Sunday, March 20, 2011

My Friend Pete


My mentor was Italian whom I worked for when I was a college student. His name was Pete Rigutto, we call his nephew “Repete”.
Pete is long gone now.

Although Pete probably never went beyond high school, I believe he was the most intelligent man I have ever been around, in so many ways.

Pete began his training as a marble mason early, walking over the Dolomites to central Europe with his dad, slacking their own lime to use for mortar after World War One.

During the Depression, living with his mother he raised pheasants, trapped salmon, and grew vegetables around their Portland home. He told me they would catch pheasants in a net trap they set up, I don’t know exactly how this worked. Salmon were plentiful in those days in S. E. creeks, later going to the Oregon coast salmon was abundant, as was deer meat, although many flat tires had to be repaired on every trip. He told me a little bar by my present home was the first stop on the way to the coast, it being a long way out of town, it now part of Portland city limits. The Tillicum.

Later as a young man, he made ends meet by having three jobs at once. Professional wrestler, cello player, and marble mason for his dad. When he asked his dad why he always had to do bathroom work on commercial jobs, his father told him that’s where people sit and have time to look closely at the work, and it has to be good.

As a college student working for Pete I asked him why he always knew more about the subject matter than me, he told me it was due to the fact that Italian was is first language, which gave him insight into technical terms and “I never got along with my wife so I spent a lot of time reading at my beach shack by myself.''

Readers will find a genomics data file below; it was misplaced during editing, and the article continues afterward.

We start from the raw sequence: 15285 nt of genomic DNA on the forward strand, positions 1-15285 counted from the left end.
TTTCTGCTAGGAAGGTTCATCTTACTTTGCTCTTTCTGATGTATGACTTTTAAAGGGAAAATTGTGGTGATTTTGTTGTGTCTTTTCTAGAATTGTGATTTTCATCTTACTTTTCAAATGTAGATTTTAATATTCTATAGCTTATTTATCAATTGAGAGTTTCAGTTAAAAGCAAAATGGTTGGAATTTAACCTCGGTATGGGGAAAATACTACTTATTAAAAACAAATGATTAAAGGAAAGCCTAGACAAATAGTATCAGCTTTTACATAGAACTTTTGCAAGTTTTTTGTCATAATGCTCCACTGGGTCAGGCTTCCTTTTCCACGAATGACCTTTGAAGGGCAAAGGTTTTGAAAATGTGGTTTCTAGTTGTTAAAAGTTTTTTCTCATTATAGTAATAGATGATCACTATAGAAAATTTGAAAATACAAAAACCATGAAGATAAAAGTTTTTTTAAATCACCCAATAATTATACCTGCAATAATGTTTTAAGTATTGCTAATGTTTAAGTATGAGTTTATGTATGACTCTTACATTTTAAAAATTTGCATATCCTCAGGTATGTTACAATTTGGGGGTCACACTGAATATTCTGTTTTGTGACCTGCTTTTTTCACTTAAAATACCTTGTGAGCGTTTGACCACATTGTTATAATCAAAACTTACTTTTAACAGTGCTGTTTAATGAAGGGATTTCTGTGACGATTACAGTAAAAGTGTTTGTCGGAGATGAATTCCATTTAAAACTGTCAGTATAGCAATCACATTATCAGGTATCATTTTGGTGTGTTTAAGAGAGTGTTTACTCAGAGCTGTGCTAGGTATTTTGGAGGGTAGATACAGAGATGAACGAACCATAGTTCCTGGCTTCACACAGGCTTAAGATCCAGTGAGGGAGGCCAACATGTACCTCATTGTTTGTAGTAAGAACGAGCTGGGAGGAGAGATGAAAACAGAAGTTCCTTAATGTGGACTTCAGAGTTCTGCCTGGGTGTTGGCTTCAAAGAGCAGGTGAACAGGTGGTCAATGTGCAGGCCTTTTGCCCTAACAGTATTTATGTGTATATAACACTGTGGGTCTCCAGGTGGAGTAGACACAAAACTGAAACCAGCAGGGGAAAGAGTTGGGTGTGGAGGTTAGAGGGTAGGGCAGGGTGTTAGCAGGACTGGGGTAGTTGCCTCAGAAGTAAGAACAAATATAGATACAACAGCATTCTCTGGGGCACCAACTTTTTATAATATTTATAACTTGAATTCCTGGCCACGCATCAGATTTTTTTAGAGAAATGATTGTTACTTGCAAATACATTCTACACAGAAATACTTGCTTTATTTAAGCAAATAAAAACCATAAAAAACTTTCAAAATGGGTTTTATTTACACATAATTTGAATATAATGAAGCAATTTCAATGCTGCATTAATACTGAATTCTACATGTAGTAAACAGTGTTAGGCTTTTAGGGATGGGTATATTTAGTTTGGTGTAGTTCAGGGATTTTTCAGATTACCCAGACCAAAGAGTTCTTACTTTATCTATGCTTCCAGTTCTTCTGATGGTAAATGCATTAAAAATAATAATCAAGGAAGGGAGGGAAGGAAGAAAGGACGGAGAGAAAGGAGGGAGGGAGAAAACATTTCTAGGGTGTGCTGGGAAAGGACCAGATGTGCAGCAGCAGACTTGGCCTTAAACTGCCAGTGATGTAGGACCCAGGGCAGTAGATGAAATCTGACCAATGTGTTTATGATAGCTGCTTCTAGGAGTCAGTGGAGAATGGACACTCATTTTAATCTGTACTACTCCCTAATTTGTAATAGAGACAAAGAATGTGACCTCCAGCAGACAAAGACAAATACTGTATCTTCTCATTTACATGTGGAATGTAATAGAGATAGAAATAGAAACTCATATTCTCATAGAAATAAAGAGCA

Italian marble masons in those days didn’t bother much with what we call customer relations, so although he was a gentleman, he always put on a gruff face, to keep homeowners away and not peer over our shoulders as we did their marble work. A policy not practiced in todays' world, but still perfectly logical to me. Pete would tell you when he was finished with the job and didn’t invite silly questions by the customer. He was old school.

Pete had many expressions that solved most problems, if the customer questioned his work. His favorite being, “Can't make a silk purse out of a sow's ear. As a helper who mixed the cement I hated to hear ''Never got enough until you got too much.''

But Pete was at his best ad libbing uncomfortable situations. Once after working several weeks on a complex slate floor in a bank remodel all the ladies seemed to enjoy talking to Pete even though they seemed to get under his skin as they walked in and out every day. The bank president thought Pete layed the door entry at too steep an angle to the sidewalk, actully I did too but one never second guessed Pete. While we were redoing this entry ramp the women giggled and said you just got through doing that, Pete snarled back, “Women aren't the only ones who can change their mind.”

However I will never forget Pete's retort to a woman in Eastern Oregon who walked over the floor we worked on the previous day with a broom handle tapping the floor thinking she was checking for a good job. “WE JUST LAY THEM, MA'AM, WE DONT TUNE THEM.”

When Pete's younger brother Fred and I get together – Fred no slouch himself – we never talk about Pete, its just to hard for both of us.  

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